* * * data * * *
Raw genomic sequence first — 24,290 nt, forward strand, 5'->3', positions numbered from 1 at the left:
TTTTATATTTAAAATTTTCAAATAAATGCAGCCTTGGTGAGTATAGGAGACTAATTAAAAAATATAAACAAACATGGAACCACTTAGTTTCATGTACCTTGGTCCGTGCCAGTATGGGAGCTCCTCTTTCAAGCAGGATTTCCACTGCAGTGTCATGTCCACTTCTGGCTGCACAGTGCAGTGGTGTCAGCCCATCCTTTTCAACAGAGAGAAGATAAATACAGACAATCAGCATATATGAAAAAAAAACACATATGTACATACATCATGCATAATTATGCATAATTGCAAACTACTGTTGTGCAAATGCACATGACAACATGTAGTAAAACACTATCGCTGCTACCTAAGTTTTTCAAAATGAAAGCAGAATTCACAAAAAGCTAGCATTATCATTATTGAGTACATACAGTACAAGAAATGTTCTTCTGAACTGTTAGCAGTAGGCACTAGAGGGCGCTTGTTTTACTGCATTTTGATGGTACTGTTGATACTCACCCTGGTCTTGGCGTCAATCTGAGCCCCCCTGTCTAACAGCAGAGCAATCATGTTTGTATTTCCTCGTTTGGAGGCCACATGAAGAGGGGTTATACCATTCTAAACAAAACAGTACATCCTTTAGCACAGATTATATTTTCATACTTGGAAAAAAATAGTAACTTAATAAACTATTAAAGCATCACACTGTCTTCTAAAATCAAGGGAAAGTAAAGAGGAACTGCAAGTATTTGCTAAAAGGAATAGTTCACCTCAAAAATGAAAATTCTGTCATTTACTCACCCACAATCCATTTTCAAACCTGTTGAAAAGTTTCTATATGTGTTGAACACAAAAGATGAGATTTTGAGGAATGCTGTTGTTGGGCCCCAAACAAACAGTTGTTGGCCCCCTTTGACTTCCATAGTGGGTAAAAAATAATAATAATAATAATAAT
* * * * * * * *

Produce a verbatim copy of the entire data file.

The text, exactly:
Raw genomic sequence first — 24,290 nt, forward strand, 5'->3', positions numbered from 1 at the left:
TTTTATATTTAAAATTTTCAAATAAATGCAGCCTTGGTGAGTATAGGAGACTAATTAAAAAATATAAACAAACATGGAACCACTTAGTTTCATGTACCTTGGTCCGTGCCAGTATGGGAGCTCCTCTTTCAAGCAGGATTTCCACTGCAGTGTCATGTCCACTTCTGGCTGCACAGTGCAGTGGTGTCAGCCCATCCTTTTCAACAGAGAGAAGATAAATACAGACAATCAGCATATATGAAAAAAAAACACATATGTACATACATCATGCATAATTATGCATAATTGCAAACTACTGTTGTGCAAATGCACATGACAACATGTAGTAAAACACTATCGCTGCTACCTAAGTTTTTCAAAATGAAAGCAGAATTCACAAAAAGCTAGCATTATCATTATTGAGTACATACAGTACAAGAAATGTTCTTCTGAACTGTTAGCAGTAGGCACTAGAGGGCGCTTGTTTTACTGCATTTTGATGGTACTGTTGATACTCACCCTGGTCTTGGCGTCAATCTGAGCCCCCCTGTCTAACAGCAGAGCAATCATGTTTGTATTTCCTCGTTTGGAGGCCACATGAAGAGGGGTTATACCATTCTAAACAAAACAGTACATCCTTTAGCACAGATTATATTTTCATACTTGGAAAAAAATAGTAACTTAATAAACTATTAAAGCATCACACTGTCTTCTAAAATCAAGGGAAAGTAAAGAGGAACTGCAAGTATTTGCTAAAAGGAATAGTTCACCTCAAAAATGAAAATTCTGTCATTTACTCACCCACAATCCATTTTCAAACCTGTTGAAAAGTTTCTATATGTGTTGAACACAAAAGATGAGATTTTGAGGAATGCTGTTGTTGGGCCCCAAACAAACAGTTGTTGGCCCCCTTTGACTTCCATAGTGGGTAAAAAATAATAATAATAATAATAAT